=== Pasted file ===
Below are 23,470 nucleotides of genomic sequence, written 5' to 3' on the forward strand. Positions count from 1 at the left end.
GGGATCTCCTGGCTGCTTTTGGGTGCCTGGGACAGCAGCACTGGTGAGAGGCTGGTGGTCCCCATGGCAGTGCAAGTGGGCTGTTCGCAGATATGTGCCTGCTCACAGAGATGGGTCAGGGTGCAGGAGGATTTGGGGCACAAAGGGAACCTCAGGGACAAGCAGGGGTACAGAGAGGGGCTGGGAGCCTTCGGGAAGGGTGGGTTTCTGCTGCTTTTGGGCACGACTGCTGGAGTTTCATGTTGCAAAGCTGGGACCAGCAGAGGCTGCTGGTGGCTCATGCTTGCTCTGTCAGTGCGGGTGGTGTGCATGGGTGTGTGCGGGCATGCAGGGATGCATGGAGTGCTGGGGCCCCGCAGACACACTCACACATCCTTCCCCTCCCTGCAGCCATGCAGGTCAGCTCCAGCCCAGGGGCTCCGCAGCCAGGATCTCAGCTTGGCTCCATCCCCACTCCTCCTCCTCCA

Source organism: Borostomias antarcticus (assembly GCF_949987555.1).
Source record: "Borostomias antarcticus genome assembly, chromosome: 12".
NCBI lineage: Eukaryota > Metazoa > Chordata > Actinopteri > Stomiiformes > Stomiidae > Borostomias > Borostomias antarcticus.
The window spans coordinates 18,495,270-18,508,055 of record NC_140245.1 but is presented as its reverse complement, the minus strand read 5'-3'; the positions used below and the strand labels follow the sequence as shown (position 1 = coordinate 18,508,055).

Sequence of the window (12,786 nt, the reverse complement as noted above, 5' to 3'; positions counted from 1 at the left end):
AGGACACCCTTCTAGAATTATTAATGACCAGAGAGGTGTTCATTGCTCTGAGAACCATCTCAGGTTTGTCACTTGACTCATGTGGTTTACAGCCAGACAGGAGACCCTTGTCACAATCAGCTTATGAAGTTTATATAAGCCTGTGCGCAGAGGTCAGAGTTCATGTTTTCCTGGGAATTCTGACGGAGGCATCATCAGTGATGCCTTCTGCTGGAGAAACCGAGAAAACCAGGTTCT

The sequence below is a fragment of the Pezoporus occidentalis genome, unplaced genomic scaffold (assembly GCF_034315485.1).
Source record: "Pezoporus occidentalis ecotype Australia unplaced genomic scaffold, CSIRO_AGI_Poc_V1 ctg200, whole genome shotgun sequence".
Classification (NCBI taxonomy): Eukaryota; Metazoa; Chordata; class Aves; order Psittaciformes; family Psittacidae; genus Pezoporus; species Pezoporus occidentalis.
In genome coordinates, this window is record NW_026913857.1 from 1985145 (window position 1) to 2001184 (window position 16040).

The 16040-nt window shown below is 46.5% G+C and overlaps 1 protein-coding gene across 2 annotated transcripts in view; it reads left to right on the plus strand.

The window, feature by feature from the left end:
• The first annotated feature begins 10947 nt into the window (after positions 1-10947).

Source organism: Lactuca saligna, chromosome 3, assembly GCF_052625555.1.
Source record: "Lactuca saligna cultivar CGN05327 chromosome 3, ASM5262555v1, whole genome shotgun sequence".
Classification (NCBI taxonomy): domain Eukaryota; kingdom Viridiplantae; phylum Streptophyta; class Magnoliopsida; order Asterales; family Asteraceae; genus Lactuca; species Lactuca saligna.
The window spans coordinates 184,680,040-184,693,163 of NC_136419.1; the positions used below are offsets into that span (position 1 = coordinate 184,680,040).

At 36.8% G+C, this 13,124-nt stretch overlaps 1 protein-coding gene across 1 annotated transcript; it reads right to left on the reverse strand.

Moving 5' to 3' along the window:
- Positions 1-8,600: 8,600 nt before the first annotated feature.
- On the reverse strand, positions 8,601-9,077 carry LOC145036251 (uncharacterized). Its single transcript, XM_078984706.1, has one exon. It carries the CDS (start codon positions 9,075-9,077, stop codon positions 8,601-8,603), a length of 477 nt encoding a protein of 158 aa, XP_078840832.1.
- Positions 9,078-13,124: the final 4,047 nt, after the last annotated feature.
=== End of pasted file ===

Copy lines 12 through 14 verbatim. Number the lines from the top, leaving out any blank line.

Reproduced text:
In genome coordinates, this window is record NW_026913857.1 from 1985145 (window position 1) to 2001184 (window position 16040).

The 16040-nt window shown below is 46.5% G+C and overlaps 1 protein-coding gene across 2 annotated transcripts in view; it reads left to right on the plus strand.

The window, feature by feature from the left end: